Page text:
Electric is a must-do for any Yellowstone backpacker. Named by three surveyors who climbed the peak in 1872 and were nearly struck by—you guessed it, lightning—Electric is a class act. Viewed from Gardiner, it rises 6,000 feet to a classic pointed summit with a steep, complex northeast face split by rugged ridges.
I tagged one of the hardest and highest summits on my list in 1982 also—a real plum prize, the Grand Teton. At 13,770 feet, this iconic spire is the second-highest peak in Greater Yellowstone and the apex of Grand Teton National Park. This mountain draws climbers from all over the world, and most use ropes for protection and descent. I climbed this incredible peak with Robert McDermott, a friend from Kentucky. We tackled the exposed ridge of the Upper Exum route. As the more-experienced rock climber, I led the whole climb. We stupidly brought only one rope and had to team up with another party for the long rappel off the summit.
You don’t have to venture more than a few hours from Bozeman to reach a lot of the highpoints. Any Bozeman hiker worth his or her salt has hiked Sacagawea, queen of the Bridger Range at 9,665 feet. She can be reached via a five-mile round-trip hike from Fairy Lake. Try tagging Hardscrabble, two peaks to the north, while you’re at it.
A little further afield, but still visible from Bozeman, is Hollowtop Mountain at 10,604 feet in the Tobacco Roots. It’s a wonderful, friendly summit, climbable from Skytop Lake or from the South Boulder River. When my nephew Torin climbed it, he was surprised to meet a school group of five-year-olds on top! I have climbed it three times and skied off the summit down the obvious snowfield—the “hollow top”—and into a steep couloir below that.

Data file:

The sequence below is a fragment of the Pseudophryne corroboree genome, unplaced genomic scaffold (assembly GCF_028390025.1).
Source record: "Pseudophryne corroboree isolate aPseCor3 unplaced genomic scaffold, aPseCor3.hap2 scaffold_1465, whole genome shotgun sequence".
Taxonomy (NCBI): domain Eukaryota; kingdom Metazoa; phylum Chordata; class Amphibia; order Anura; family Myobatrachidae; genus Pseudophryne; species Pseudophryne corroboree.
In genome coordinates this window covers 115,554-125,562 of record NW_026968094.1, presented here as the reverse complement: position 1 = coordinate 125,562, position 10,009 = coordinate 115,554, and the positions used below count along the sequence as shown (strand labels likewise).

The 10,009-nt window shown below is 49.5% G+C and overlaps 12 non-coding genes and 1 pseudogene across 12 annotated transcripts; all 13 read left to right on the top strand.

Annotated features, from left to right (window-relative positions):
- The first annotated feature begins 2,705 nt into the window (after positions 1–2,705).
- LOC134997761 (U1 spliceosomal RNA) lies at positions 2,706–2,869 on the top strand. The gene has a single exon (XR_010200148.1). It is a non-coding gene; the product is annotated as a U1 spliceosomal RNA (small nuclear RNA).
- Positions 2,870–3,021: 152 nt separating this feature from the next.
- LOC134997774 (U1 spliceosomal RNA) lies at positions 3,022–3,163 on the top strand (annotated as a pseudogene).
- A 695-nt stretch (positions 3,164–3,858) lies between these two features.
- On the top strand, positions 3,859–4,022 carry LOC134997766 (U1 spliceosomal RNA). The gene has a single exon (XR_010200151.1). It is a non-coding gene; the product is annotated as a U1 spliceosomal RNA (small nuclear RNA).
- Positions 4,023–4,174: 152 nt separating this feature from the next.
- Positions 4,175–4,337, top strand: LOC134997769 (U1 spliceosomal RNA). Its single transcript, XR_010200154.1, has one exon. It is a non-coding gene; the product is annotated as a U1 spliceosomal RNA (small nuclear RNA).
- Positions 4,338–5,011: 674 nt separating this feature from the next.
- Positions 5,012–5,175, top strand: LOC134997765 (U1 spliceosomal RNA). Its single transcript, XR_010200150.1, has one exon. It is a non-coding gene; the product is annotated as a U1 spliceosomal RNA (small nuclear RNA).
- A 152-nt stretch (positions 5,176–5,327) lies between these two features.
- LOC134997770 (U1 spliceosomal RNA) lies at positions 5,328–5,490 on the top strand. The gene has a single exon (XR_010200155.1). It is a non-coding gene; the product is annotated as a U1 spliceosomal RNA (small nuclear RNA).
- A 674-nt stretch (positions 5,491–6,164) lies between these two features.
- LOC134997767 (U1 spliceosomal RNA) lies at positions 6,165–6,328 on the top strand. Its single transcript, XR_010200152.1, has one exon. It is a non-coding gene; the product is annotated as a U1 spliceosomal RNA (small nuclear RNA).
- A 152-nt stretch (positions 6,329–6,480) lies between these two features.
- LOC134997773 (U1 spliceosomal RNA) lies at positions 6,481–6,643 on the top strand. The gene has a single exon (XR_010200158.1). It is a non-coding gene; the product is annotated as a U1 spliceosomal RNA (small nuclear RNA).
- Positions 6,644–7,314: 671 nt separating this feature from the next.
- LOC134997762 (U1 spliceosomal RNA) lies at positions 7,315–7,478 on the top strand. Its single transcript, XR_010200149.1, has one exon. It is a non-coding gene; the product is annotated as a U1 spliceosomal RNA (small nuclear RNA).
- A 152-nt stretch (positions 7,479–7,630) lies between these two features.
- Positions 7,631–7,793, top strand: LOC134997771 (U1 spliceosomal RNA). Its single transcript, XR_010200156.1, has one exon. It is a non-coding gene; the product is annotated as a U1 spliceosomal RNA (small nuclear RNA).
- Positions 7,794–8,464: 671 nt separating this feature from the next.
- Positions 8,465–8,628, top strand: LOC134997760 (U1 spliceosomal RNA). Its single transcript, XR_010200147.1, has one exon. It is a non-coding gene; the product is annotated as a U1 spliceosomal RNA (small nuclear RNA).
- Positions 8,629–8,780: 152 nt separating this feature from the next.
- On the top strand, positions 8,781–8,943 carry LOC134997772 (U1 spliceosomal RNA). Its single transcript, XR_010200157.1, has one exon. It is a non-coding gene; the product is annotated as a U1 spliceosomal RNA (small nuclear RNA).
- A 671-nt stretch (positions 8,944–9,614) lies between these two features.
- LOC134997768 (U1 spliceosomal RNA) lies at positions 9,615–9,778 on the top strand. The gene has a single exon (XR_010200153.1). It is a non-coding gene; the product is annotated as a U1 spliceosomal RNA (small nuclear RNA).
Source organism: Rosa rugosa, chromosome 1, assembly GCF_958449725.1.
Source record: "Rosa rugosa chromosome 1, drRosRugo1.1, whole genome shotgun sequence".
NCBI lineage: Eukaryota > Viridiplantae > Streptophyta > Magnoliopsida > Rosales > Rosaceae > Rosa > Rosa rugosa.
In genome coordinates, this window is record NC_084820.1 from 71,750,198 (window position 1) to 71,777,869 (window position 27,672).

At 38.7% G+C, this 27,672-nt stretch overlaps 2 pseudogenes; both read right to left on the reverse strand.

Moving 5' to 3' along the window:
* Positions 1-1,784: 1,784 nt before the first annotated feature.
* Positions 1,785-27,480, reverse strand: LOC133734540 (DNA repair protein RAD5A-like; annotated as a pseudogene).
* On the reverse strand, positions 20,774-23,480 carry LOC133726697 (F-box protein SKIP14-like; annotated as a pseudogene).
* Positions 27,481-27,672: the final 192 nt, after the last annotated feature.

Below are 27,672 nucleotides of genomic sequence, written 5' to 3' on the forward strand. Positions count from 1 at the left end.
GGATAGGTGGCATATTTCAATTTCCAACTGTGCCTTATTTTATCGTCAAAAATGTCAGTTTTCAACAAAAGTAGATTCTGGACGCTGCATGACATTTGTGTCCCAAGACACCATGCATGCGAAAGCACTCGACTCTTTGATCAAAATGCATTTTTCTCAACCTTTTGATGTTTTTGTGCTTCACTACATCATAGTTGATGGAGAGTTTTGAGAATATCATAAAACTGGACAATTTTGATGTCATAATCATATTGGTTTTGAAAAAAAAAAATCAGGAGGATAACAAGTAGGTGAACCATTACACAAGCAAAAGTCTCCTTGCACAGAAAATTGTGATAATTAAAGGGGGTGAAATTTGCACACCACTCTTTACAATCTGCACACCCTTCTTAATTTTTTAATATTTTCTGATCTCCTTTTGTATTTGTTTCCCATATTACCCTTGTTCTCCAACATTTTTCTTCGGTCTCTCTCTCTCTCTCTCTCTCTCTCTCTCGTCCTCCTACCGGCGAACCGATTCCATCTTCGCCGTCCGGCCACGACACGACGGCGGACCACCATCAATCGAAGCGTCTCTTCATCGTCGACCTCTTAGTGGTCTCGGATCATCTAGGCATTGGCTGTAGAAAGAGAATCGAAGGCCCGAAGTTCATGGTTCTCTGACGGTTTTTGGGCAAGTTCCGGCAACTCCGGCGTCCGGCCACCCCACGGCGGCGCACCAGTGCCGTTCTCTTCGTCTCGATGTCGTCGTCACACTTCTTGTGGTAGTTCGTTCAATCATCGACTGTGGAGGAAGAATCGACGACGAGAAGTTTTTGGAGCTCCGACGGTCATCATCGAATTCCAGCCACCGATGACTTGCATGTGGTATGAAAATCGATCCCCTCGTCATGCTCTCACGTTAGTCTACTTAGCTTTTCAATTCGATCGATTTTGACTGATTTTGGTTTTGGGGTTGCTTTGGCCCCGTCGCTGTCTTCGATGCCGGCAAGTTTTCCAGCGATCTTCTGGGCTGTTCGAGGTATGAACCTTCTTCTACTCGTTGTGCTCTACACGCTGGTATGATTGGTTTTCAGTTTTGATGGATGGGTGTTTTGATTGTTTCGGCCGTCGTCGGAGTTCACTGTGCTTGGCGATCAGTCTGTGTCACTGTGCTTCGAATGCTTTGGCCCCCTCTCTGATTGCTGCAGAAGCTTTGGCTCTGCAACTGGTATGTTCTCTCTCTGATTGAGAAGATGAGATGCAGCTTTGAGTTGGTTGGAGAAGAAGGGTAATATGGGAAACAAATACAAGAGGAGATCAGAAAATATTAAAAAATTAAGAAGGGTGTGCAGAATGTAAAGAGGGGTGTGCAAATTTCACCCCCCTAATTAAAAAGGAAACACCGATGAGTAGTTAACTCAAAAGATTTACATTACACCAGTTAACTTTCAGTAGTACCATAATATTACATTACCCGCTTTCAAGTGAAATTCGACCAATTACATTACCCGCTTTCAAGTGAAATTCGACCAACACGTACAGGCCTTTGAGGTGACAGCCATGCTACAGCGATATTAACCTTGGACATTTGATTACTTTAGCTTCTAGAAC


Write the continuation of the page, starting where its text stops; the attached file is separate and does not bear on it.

Crazy Peak, at 11,209 feet, is a challenging one. Climbing the endless talus from Blue Lake, you eventually find yourself on a false summit. To reach the actual peak you must then descend a steep gully, and work your way around two prominent rock towers before climbing the summit block to the top. Then you must reverse all those moves.
Crazy Peak also has the awkward distinction of a privately-owned summit. That’s right, you may be trespassing if you tag the summit. It’s probably possible to get permission to climb it, but I’ll leave that up to you.
The most stubborn peak on my list was the infamous Granite, Montana’s apex at 12,799 feet. The lofty top of the Beartooth Mountains, Granite is a major objective for any Montana mountaineer and for climbers from around the country. It’s considered to be one of the most difficult state highpoints, after Alaska’s Denali but equally hard as Gannett Peak in Wyoming or Mount Rainier in Washington. Remote and storm-raked, steep and intimidating, Granite demands skill, planning, and respect. And in my case, persistence.
I first tried Granite in 1993 with friends from work. We started from West Rosebud Trailhead and hammered out the endless switchbacks to the Froze to Death Plateau. Then it was another five miles with big packs, higher and higher up the plateau until we could see the summit of Granite peeking over the shoulder of Tempest Mountain. Finally we set our tents at about 11,700 feet on the windswept, exposed tundra.
Unfortunately, the weather gods were not with us. We woke to an August snowstorm coating everything with wet snow and rime ice. We threw everything in our packs and turned tail for home.
1994 brought similar results when I went with a different group of friends. This time we started from East Rosebud via the Phantom Creek Trail, a slightly less steep approach. The mountain goats were glad to see us—they hang out near camping areas and wait for people to pee so they can lick up the salt.